Shane McNally: [00:05:48] All right. Hey, I have a question to kind of jump in, in here as well. And it actually came up from that very first slide of what is a sign that somebody might need to reach out for support? Like, when is kind of enough is enough type of thing? Is there something where I should look inside and be like, “You know what? I do need to reach out?” Do you kind of have any thoughts on that?
Sarah Hathaway: [00:06:13] You know, that’s a really great question. I think there are a couple of signals that you might need to reach out. And the first is, if you’re coping with something where you need help, you need support, or maybe you just need a listening ear, somebody to understand what you’re going through. If you’re feeling like you need help, oftentimes, your employer has some type of a resource for that. Again, it may be your manager, maybe HR, or maybe something like that employee assistance program.
Sarah Hathaway: [00:06:42] The other indicators that you may need help is if there’s an impact to your work, if there’s an impact to your performance, or impact to availability or your reliability. Those are indicators that your manager probably needs to know what’s going on so that it isn’t viewed as just strictly a performance issue. If you can communicate at least semi-openly, again, there may be some things that you keep personal, keep to yourself. But if you can communicate at least on some level of what’s going on, that can help them to identify that there’s something else other than just a performance concern.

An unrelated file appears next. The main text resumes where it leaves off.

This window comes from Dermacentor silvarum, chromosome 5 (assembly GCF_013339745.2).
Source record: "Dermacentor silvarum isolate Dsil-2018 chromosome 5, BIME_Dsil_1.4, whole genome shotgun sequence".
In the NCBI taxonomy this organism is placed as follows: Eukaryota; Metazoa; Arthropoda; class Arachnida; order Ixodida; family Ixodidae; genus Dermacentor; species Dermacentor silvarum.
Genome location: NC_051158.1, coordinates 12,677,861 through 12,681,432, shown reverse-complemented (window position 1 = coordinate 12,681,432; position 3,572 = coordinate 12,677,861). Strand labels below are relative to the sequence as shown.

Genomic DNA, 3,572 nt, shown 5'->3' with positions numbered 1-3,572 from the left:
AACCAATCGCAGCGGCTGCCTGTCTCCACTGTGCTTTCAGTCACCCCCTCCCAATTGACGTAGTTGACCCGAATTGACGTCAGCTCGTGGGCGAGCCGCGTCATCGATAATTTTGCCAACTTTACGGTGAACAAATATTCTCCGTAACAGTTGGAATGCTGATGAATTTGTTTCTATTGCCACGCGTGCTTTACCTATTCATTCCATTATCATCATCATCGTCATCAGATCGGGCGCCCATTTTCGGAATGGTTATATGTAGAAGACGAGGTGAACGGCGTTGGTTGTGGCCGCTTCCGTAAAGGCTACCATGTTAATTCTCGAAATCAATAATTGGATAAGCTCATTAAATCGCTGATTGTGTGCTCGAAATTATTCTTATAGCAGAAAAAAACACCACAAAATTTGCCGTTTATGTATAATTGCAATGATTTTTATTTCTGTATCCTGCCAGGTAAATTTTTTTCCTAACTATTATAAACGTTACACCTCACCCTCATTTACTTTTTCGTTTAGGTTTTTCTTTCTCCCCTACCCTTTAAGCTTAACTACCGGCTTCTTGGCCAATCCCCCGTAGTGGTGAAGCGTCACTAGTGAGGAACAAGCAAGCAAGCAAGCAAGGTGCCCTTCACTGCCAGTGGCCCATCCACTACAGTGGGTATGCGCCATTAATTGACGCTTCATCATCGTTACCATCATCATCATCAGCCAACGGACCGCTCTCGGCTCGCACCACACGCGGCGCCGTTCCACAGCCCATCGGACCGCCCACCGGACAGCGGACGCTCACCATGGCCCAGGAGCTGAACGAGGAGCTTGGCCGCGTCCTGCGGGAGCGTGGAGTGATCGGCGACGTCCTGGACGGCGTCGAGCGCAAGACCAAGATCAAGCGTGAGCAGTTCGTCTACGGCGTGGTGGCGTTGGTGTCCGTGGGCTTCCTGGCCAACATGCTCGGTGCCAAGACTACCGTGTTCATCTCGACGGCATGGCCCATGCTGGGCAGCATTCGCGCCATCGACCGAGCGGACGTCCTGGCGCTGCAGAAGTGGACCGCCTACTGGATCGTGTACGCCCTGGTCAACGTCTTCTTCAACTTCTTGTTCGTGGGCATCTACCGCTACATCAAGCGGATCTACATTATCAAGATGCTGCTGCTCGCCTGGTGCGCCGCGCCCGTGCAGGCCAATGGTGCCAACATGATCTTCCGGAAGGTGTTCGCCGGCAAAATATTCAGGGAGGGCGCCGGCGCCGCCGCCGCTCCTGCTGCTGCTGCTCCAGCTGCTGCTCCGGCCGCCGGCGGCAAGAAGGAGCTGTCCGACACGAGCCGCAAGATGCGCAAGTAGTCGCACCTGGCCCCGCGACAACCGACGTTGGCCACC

Sarah Hathaway: [00:07:18] And then, the third thing is, if you’re noticing any specific changes in your emotions, your behaviors, if you think that there may be some potential impact to your mental health, again, this is another opportunity to communicate with your employer about how to get support and resources.
Shane McNally: [00:07:41] It’s extremely important to know how and when to approach an employer about a personal disruption. Well, it can be difficult to do. It’s not impossible. R3 Continuum can help organizations ensure they’re offering the best support and resources available for their employees through our Workplace Behavioral Health Support Services. R3 Continuum offers a proactive support approach and tailors the services to fit the unique challenges of each workplace. Learn more about R3 Continuum services and contact us at www.r3c.com or email us directly at email@example.com.
R3 Continuum (R3c) is a global leader in workplace behavioral health and security solutions. R3c helps ensure the psychological and physical safety of organizations and their people in today’s ever-changing and often unpredictable world. Through their continuum of tailored solutions, including evaluations, crisis response, executive optimization, protective services, and more, they help organizations maintain and cultivate a workplace of wellbeing so that their people can thrive. Learn more about R3c at www.r3c.com.
R3 Continuum is the underwriter of Workplace MVP, a show which celebrates the everyday heroes–Workplace Most Valuable Professionals–in human resources, risk management, security, business continuity, and the C-suite who resolutely labor for the well-being of employees in their care, readying the workplace for and planning responses to disruption.